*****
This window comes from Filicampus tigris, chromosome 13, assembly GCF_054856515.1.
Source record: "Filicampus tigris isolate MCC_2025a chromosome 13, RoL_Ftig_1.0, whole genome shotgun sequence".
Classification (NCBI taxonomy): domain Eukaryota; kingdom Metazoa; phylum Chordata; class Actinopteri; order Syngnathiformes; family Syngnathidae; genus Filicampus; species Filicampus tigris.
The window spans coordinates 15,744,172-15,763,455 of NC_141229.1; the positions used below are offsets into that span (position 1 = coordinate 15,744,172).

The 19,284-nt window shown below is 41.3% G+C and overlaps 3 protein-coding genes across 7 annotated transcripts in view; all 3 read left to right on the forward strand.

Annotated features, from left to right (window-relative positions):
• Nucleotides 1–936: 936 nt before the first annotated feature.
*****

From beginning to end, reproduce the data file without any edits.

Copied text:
This window comes from Filicampus tigris, chromosome 13, assembly GCF_054856515.1.
Source record: "Filicampus tigris isolate MCC_2025a chromosome 13, RoL_Ftig_1.0, whole genome shotgun sequence".
Classification (NCBI taxonomy): domain Eukaryota; kingdom Metazoa; phylum Chordata; class Actinopteri; order Syngnathiformes; family Syngnathidae; genus Filicampus; species Filicampus tigris.
The window spans coordinates 15,744,172-15,763,455 of NC_141229.1; the positions used below are offsets into that span (position 1 = coordinate 15,744,172).

The 19,284-nt window shown below is 41.3% G+C and overlaps 3 protein-coding genes across 7 annotated transcripts in view; all 3 read left to right on the forward strand.

Annotated features, from left to right (window-relative positions):
• Nucleotides 1–936: 936 nt before the first annotated feature.